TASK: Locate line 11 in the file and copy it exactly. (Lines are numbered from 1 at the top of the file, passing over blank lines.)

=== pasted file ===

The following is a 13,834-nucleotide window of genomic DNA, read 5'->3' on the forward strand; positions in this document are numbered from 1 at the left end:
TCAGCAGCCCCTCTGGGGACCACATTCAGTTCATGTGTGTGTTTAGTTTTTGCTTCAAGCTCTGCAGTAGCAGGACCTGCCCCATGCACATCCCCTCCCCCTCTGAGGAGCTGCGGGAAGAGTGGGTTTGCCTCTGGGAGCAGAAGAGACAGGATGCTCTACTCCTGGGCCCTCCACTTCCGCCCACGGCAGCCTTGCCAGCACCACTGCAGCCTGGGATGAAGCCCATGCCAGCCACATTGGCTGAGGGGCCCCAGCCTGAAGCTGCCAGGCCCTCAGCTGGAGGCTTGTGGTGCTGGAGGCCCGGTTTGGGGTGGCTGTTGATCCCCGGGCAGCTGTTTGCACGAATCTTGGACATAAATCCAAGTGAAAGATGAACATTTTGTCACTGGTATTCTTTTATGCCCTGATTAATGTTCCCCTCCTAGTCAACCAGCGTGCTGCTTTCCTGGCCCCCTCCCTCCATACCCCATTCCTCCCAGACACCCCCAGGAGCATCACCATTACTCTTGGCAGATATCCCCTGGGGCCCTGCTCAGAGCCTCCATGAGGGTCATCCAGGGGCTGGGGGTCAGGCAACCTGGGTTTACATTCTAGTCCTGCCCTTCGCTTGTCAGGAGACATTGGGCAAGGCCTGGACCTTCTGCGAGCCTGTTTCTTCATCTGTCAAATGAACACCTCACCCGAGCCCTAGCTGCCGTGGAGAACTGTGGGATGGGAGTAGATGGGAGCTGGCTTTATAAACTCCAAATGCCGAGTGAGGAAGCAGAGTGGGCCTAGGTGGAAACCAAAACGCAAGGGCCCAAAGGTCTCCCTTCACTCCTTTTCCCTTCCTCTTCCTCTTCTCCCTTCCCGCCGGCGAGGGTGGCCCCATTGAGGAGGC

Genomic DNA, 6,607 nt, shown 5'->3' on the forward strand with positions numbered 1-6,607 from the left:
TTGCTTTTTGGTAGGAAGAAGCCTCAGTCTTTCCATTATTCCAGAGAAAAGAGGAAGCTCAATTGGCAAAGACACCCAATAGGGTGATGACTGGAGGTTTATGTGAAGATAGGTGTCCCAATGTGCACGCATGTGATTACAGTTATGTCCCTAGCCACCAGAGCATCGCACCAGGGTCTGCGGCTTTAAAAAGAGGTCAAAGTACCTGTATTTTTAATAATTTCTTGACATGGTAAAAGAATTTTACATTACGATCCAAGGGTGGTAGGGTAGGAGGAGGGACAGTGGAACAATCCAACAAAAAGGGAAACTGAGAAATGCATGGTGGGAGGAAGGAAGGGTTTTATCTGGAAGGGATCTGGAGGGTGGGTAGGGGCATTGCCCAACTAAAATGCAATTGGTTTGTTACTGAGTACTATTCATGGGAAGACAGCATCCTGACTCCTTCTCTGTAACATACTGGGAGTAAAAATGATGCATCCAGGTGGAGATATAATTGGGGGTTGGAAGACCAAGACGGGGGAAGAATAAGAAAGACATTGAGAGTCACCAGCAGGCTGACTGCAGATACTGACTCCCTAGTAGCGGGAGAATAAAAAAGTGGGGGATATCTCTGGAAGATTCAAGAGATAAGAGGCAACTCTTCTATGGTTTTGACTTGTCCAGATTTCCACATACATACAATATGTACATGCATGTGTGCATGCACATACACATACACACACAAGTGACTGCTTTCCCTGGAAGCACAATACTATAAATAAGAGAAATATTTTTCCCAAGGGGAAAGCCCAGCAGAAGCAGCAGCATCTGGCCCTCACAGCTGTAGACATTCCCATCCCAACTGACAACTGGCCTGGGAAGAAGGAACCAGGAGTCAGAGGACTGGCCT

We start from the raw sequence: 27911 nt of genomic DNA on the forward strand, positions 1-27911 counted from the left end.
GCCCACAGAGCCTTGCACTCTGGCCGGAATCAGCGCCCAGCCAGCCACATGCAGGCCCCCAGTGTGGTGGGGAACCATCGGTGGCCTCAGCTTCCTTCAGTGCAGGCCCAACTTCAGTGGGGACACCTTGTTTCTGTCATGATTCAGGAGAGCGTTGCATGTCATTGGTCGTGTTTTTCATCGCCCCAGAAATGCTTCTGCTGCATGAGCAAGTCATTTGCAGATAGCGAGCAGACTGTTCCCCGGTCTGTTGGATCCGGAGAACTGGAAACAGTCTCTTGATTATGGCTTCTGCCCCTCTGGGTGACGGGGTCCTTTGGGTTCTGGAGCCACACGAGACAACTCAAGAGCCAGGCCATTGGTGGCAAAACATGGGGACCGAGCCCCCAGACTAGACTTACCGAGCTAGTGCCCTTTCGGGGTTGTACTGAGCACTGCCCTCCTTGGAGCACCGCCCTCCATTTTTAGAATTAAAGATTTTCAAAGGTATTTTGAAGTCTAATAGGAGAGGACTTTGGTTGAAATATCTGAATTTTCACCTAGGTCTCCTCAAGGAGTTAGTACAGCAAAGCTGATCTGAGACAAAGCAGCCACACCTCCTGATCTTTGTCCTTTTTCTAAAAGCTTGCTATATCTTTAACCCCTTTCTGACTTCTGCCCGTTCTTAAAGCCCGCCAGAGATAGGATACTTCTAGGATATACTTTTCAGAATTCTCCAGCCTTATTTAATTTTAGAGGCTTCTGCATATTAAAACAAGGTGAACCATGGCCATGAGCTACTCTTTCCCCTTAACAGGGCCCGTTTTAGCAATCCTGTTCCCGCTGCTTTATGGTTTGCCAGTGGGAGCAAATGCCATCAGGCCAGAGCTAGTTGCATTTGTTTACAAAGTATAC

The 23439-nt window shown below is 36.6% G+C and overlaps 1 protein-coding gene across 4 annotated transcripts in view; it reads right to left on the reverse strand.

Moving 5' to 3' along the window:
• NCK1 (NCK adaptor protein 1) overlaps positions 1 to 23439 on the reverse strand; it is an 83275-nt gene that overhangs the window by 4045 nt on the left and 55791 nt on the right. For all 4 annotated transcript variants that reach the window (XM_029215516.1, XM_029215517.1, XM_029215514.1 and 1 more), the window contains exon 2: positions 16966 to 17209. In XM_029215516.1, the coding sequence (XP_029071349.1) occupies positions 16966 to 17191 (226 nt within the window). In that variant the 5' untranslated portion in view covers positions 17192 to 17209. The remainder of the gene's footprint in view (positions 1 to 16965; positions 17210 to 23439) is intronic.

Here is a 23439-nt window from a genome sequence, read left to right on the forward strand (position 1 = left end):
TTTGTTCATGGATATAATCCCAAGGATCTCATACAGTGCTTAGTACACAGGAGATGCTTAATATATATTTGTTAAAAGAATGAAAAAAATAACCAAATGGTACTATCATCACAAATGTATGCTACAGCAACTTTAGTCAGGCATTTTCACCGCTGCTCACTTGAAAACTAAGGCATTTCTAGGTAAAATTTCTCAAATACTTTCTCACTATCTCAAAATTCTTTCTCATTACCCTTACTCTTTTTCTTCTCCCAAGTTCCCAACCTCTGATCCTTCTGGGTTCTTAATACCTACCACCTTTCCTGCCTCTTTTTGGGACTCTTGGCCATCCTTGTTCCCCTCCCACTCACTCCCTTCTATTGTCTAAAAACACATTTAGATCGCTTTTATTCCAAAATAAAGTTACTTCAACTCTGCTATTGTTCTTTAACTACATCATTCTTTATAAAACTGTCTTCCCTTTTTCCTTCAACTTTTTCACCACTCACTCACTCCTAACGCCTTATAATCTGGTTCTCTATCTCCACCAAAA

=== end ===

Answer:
TTTGTTCATGGATATAATCCCAAGGATCTCATACAGTGCTTAGTACACAGGAGATGCTTAATATATATTTGTTAAAAGAATGAAAAAAATAACCAAATGGTACTATCATCACAAATGTATGCTACAGCAACTTTAGTCAGGCATTTTCACCGCTGCTCACTTGAAAACTAAGGCATTTCTAGGTAAAATTTCTCAAATACTTTCTCACTATCTCAAAATTCTTTCTCATTACCCTTACTCTTTTTCTTCTCCCAAGTTCCCAACCTCTGATCCTTCTGGGTTCTTAATACCTACCACCTTTCCTGCCTCTTTTTGGGACTCTTGGCCATCCTTGTTCCCCTCCCACTCACTCCCTTCTATTGTCTAAAAACACATTTAGATCGCTTTTATTCCAAAATAAAGTTACTTCAACTCTGCTATTGTTCTTTAACTACATCATTCTTTATAAAACTGTCTTCCCTTTTTCCTTCAACTTTTTCACCACTCACTCACTCCTAACGCCTTATAATCTGGTTCTCTATCTCCACCAAAA